Find something that pushes you. Find a purpose. Find that thing that makes you go to practice when all you want to do is sleep.
For me, that purpose is my mother.
When you look at every high performing athlete, the one thing that ties them all together is they have a purpose that makes them willing to put in the extra work. Something, some person, some reason, that allows them to dig deeper when they have nothing left.
Until I was 13 years old, I didn’t really have that.
I played football and baseball, enjoying them both as recreational sports, but not much else. But when I was 13, my mother died, leaving my older brother and me to become adults quicker than most kids are used to.
It’s hard to describe, but something in your mind just changes.
Seeing the sacrifices my brother had to make and knowing the wishes of my mother, I was determined to use my skill set to get a college education and compete at the next level. I no longer would allow myself to miss gym sessions or take time off, as I didn’t want to miss out on the opportunity ahead of me.
Heading into high school, I carried this same mentality with me. I wasn’t always the most talented player on the field, but I was always willing to outwork people. During my junior year, scouts finally started to notice that work that I was putting in, as my performance was starting to stand out.
One of those schools that noticed was Lipscomb University.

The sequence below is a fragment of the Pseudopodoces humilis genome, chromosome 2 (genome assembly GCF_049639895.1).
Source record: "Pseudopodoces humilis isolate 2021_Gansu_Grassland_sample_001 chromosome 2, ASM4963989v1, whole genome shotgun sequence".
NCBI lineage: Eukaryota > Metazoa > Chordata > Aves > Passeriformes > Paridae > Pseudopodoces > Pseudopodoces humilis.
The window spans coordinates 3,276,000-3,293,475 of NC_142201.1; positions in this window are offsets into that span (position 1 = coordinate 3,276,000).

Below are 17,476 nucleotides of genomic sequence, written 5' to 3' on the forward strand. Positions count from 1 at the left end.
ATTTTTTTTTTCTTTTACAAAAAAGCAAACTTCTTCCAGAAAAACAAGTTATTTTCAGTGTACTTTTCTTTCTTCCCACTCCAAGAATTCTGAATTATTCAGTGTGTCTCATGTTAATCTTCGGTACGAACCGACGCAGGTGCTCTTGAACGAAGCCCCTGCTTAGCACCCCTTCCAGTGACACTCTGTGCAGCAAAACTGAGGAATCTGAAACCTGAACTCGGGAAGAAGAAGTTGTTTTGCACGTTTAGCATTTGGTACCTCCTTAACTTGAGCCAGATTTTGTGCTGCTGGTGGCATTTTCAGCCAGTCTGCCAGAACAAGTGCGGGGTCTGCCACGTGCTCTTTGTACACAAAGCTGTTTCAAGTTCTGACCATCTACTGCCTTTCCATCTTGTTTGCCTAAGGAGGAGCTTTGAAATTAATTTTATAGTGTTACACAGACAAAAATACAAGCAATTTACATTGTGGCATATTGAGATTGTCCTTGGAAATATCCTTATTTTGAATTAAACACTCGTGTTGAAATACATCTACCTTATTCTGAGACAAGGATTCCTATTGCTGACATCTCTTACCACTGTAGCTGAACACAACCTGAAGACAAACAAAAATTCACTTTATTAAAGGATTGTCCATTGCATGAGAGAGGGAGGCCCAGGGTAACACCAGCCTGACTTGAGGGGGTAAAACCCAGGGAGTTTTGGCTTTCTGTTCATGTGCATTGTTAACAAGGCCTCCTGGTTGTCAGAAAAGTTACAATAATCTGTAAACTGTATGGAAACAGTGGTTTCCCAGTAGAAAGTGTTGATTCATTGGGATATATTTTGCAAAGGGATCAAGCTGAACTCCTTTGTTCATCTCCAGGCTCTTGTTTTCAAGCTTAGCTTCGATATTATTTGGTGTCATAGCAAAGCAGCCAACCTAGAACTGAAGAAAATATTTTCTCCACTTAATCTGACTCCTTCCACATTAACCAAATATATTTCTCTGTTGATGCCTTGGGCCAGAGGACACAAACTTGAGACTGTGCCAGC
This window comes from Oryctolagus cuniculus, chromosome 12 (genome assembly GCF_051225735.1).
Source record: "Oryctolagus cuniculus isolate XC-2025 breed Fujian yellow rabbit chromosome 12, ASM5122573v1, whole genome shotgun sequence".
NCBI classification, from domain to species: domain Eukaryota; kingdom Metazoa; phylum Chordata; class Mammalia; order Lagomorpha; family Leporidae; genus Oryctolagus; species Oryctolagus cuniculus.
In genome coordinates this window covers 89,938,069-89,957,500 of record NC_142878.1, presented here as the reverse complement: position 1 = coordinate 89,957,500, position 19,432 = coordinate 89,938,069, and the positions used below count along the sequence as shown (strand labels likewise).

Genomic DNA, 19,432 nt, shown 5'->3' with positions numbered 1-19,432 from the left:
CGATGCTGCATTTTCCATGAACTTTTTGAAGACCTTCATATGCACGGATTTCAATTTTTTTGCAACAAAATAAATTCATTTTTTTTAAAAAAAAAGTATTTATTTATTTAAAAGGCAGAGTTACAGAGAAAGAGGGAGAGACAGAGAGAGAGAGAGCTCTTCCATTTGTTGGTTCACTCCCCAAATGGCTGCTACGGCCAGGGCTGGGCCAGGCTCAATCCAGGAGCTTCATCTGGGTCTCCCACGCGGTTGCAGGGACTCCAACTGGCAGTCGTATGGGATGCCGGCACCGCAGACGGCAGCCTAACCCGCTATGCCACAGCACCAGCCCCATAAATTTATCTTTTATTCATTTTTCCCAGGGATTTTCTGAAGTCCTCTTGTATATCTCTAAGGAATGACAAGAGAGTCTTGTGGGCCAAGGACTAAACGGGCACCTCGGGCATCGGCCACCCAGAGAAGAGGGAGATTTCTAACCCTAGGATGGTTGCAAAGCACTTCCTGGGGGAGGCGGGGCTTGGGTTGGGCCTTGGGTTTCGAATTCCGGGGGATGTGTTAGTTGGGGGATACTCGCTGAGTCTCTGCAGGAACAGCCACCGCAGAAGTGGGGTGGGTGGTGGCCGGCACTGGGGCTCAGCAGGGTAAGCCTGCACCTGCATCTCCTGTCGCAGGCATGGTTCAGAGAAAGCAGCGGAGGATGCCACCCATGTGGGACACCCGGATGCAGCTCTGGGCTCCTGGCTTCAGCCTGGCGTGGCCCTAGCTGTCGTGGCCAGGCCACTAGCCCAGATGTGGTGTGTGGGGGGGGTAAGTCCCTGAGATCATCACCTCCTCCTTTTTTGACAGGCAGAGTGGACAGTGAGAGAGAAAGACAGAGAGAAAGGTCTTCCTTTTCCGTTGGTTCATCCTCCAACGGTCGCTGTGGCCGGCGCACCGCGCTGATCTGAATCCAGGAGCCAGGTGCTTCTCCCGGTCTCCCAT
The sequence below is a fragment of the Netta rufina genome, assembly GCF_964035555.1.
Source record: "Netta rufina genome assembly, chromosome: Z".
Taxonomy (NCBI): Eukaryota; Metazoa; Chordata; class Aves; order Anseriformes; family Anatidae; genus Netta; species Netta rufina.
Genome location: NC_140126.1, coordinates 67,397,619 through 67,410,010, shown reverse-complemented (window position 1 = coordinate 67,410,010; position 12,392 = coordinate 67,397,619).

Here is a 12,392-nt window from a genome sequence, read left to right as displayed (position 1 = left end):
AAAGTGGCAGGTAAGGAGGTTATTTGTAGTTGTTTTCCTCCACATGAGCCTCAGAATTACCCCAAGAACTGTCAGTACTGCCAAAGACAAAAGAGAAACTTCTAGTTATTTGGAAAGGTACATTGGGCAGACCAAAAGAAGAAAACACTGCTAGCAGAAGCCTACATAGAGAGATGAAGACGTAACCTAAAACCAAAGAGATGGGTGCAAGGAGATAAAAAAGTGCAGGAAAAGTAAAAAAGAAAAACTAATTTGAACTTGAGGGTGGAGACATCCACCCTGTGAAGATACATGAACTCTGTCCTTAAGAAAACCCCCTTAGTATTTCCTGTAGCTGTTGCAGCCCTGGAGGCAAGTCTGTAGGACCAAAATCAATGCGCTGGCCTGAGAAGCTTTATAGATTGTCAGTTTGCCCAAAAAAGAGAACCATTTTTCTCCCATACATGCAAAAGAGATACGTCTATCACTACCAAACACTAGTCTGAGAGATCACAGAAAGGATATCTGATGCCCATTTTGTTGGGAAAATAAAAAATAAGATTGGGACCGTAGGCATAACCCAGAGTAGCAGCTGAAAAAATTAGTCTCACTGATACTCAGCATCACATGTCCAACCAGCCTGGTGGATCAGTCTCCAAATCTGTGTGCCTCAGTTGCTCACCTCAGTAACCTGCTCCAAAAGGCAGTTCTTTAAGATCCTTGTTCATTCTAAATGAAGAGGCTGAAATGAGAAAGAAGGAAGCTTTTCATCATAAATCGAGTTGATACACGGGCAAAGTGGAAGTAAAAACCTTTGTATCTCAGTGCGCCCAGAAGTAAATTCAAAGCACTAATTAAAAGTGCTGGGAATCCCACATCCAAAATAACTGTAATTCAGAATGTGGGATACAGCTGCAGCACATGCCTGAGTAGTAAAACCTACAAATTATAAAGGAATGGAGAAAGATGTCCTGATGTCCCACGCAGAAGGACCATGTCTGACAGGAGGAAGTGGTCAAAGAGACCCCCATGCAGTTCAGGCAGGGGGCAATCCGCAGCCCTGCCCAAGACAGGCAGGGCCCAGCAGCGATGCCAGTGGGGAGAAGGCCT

But to be honest, I didn’t even know where the program was located at the time.
Growing up in South Florida, I had my eyes set on the big instate programs, and so I found myself throwing away the letters as I figured I would never go.
That all changed when I met a Lipscomb scout, Brandon Cadavid, who happened to be an alumnus of my high school, Archbishop McCarthy.
Taking the time to talk about my goals and where the program was headed, I began to see Lipscomb as my potential future home. All that was left, was for me to play in front of one of the Lipscomb coaches.
With the date set, which happened to be a doubleheader, I was excited to show what I was capable of. This was great, I was getting two opportunities to perform. Who wouldn’t want that?
I could feel the pressure, but I was confident that with two games, I would show that I deserved a scholarship.
Before the game, I met with my future coach, James Ogden, and told him how excited I was about the opportunity.
But with every at-bat, I felt the opportunity slipping away. By the end of the two games, I was a combined 0-2. The only thing I had actually done was get a few walks.
In my mind, I had just lost a scholarship. Everything I had worked for was gone.
But when I met with Coach Ogden after the game, it was a different story. He let me know that he was impressed by the little things I did on the field and how he could see the hard work I had put in and my drive.
I was thankful for that dedication my mom gave me, as it allowed me to show who I was even when I didn’t play at my best.
That’s one thing they never tell you. You don’t need to hit two home runs and throw a few guys out in order to prove you’re worthy. Show the scouts that you’re a hard worker and you play the game the right way, and I promise, you’ll start getting phone calls.